Renewables Electricity Capacity in US Now Greater than Nuclear and Oil Combined

by | Dec 5, 2012

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Renewable energy sources accounted for 41.14 percent of new electrical generating capacity installed in October and 46.22 percent for the first 10 months of 2012, according to the latest Energy Infrastructure Update report from the Federal Energy Regulatory Commission’s Office of Energy Projects.

In October, 10 new wind power projects (594 MW) came on line, as well as three biomass projects (69 MW), 10 solar projects (59 MW) and one water-power project (5 MW).

During the first 10 months of 2012, 92 wind projects (5,403 MW), 167 solar projects (1,032 MW), 79 biomass projects (409 MW), seven geothermal projects (123 MW) and nine water-power projects (12 MW) have come on-line. Collectively, these total 6979 MW added since the beginning of the year.

By comparison, new natural gas capacity additions since Jan. 1 totaled 67 projects (5,702 MW) or 37.8 percent, while three new coal projects added 2,276 MW, or 15.1 percent. Nuclear and oil represented just 0.8 percent and 0.1 percent of new capacity additions, respectively.

The new renewable energy generating capacity added in 2012 represents a 47.7 percent increase over the level recorded for the same period in 2011, according to FERC. Renewable sources now account for 14.93 percent of total installed US operating generating capacity — more than nuclear (9.27 percent) and oil (4.32 percent) combined.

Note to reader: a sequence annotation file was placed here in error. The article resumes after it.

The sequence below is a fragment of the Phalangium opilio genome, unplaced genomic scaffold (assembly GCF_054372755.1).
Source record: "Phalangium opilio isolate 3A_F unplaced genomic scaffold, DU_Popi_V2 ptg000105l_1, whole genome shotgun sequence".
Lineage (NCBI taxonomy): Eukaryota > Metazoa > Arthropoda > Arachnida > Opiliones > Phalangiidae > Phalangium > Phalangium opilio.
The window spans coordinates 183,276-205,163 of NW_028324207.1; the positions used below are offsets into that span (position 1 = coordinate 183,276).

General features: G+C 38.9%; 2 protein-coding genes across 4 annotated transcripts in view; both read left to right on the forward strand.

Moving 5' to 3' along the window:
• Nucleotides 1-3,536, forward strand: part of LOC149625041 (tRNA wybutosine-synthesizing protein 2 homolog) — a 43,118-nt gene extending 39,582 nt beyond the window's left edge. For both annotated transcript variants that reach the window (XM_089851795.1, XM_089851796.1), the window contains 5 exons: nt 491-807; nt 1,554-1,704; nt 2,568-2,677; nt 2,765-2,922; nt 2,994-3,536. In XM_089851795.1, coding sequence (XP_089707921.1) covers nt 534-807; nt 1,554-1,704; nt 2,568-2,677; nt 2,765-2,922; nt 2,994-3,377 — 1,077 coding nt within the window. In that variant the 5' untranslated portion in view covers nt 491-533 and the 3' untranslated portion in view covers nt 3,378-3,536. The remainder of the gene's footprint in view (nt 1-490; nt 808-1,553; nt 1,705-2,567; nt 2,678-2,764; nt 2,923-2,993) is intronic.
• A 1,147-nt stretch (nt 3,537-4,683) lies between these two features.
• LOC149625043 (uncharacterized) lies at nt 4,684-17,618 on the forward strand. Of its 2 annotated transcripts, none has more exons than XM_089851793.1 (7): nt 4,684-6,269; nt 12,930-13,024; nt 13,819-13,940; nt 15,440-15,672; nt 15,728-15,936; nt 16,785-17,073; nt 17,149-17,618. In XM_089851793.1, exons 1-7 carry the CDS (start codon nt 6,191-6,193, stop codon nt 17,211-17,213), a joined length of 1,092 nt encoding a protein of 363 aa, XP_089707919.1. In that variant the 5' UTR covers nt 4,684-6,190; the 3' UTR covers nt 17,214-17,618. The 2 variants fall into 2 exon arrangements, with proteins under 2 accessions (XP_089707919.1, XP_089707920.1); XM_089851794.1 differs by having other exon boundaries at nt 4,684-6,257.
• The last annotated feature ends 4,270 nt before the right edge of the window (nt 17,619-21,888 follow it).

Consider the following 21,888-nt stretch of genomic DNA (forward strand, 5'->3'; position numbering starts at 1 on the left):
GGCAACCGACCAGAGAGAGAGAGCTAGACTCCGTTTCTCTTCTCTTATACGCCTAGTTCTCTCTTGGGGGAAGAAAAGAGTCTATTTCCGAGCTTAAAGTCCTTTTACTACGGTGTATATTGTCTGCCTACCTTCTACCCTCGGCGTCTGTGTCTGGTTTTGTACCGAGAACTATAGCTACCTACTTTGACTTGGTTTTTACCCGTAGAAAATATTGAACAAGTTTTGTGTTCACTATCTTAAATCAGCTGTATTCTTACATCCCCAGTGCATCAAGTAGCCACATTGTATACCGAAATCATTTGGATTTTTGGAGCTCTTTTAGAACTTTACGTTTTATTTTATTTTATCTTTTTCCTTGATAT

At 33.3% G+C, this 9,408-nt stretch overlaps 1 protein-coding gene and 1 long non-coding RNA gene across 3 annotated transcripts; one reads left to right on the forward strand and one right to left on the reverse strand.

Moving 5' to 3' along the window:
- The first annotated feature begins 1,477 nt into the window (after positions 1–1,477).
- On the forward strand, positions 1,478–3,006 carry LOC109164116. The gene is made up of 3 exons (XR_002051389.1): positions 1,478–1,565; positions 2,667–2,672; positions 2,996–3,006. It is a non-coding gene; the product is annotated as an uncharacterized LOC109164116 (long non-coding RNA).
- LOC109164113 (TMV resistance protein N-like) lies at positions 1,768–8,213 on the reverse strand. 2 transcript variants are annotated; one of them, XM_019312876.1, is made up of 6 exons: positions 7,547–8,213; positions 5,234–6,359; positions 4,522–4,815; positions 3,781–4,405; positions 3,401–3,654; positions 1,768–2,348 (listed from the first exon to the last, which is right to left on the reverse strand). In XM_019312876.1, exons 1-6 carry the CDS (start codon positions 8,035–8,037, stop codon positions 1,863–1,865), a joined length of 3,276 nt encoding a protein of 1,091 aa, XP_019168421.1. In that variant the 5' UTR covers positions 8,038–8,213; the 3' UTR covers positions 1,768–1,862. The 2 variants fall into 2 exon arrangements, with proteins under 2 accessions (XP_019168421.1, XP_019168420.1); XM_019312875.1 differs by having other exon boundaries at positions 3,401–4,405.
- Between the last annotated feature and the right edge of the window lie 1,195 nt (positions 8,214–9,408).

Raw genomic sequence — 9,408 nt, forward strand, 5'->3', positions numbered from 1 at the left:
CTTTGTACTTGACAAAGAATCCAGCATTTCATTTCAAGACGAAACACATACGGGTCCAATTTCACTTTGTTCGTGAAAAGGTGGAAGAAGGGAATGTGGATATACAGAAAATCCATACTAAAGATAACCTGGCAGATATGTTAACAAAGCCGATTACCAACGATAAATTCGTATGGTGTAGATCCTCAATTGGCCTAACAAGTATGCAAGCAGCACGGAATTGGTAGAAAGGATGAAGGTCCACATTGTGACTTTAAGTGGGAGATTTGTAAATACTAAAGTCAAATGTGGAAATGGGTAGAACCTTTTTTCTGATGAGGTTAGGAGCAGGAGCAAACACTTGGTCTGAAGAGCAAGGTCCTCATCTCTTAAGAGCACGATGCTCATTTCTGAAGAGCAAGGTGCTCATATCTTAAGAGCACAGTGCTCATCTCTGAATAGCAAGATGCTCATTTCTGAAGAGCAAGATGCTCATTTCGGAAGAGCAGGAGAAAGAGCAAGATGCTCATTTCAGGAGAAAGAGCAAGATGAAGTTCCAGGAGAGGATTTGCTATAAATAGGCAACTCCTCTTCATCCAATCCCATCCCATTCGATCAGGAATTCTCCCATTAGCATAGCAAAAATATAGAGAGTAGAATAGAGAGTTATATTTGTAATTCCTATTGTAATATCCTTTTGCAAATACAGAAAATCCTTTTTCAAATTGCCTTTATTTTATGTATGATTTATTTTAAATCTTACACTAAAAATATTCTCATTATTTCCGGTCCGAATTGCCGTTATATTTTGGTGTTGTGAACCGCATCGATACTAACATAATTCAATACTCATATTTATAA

The FERC study was followed by the most recent Electric Power Monthly report by the US Energy Information Administration, which finds that non-hydro renewables accounted for 5.2 percent of net electrical generation for the first nine months of 2012 — an increase of 13.3 percent compared to the same time period in 2011.

Almost two-thirds (63.44 percent) of the non-hydro renewable electrical generation came from wind, followed by biomass (26.70 percent), geothermal (7.78 percent), and solar (2.08 percent). Solar alone increased by 133.3 percent while wind grew by 17.7 percent. But, according to EIA, these additions understate actual solar capacity gains. Unlike other energy sources, significant levels of solar capacity exist in smaller, non-utility-scale applications, such as rooftop solar photovoltaics.

Combined with conventional hydropower, renewable energy sources for the period Jan. 1 to Sept. 30 accounted for more than 12.2 percent of net US electrical generation.

Comparing the first nine months of 2012 to the same timeframe in 2011, coal used for electrical generation dropped by 16.3 percent, nuclear by 1.1 percent, petroleum liquids by 20.3 percent, and petroleum coke by 35.5 percent. Conventional hydro also declined by 14.5 percent. Among the non-renewable energy sources, only natural gas showed an increase (26.1 percent).

Photo Credit: FERC


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